Q: Your chapter outlines four areas where social science is currently falling short in efforts to accumulate knowledge across contexts: how contexts are selected, how treatments are assigned to contexts, statistical power, and identifying not just what works but what works best in a given context. With inspiration from efforts to broadly facilitate meta-analyses of COVID-19 treatments, social scientists are beginning to develop platforms to encourage the generation of multi-site replications over time. These platforms mostly address the issue of data availability from previously-conducted studies. With the rise of these platforms, do you see the growth of coordinated, sequential research as something that is compatible with your call for addressing the four shortcomings described above? If you were involved in designing such a platform, what elements would you recommend for inclusion in order to encourage researchers to design their individual studies with those shortcomings in mind?
GB and GM:We applaud these efforts. We think coordinated, sequential research should become a standard part of the toolkit, along with uncoordinated research and Metaketa studies. We have three suggestions.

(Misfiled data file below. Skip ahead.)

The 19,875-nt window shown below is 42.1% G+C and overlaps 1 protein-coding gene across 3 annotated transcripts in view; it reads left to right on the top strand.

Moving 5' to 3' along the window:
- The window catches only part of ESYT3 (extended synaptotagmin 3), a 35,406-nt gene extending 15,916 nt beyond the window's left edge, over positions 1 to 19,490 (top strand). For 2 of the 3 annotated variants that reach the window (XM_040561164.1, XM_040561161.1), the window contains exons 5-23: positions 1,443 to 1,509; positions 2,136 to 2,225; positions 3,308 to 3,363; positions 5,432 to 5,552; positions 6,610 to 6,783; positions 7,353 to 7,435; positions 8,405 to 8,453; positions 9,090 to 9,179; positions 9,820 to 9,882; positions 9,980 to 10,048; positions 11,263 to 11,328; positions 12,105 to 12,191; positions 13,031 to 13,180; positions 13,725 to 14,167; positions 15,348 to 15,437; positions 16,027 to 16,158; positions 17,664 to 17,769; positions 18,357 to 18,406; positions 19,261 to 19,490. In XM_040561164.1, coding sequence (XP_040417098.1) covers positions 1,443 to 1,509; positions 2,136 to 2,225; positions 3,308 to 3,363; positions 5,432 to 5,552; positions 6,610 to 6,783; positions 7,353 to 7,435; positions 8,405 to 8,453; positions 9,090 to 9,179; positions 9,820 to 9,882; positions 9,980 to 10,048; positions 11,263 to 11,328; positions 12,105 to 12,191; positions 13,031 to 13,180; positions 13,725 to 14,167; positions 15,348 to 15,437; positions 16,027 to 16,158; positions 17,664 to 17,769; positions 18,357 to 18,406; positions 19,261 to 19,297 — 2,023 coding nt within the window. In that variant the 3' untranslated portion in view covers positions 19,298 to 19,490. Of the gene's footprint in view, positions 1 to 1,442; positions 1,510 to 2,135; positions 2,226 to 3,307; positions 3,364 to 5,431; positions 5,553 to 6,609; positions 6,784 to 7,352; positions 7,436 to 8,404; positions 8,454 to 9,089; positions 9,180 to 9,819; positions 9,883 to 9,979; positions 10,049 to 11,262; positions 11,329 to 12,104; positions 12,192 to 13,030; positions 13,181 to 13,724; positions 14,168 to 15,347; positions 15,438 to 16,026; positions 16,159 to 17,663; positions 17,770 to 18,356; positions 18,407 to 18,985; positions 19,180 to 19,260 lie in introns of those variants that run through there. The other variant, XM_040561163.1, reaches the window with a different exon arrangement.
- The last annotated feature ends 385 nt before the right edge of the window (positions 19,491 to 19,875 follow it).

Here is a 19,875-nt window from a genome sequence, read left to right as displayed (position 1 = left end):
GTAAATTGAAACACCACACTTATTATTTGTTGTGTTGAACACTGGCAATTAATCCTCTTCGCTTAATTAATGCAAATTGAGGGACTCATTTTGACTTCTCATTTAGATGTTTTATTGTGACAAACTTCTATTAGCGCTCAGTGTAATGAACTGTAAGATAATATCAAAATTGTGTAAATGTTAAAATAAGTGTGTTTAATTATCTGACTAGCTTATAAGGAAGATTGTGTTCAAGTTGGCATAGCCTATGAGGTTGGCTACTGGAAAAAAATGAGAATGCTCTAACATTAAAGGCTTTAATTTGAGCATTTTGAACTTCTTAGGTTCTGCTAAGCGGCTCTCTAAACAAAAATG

First, we think current data sharing practices for experiments do not go far enough: sharing open materials, research designs, data, and code should become standard. Authors could post treatment materials, such that later teams could replicate or adapt the intervention; measurement instruments, both in local languages and in English; and research design details about how units are sampled and treatments assigned, such as DeclareDesign code. Without these details, it is difficult to answer the same research question and contribute to the running meta-analysis or to identify new areas to add to the knowledge base by adapting or adding new treatments and outcomes.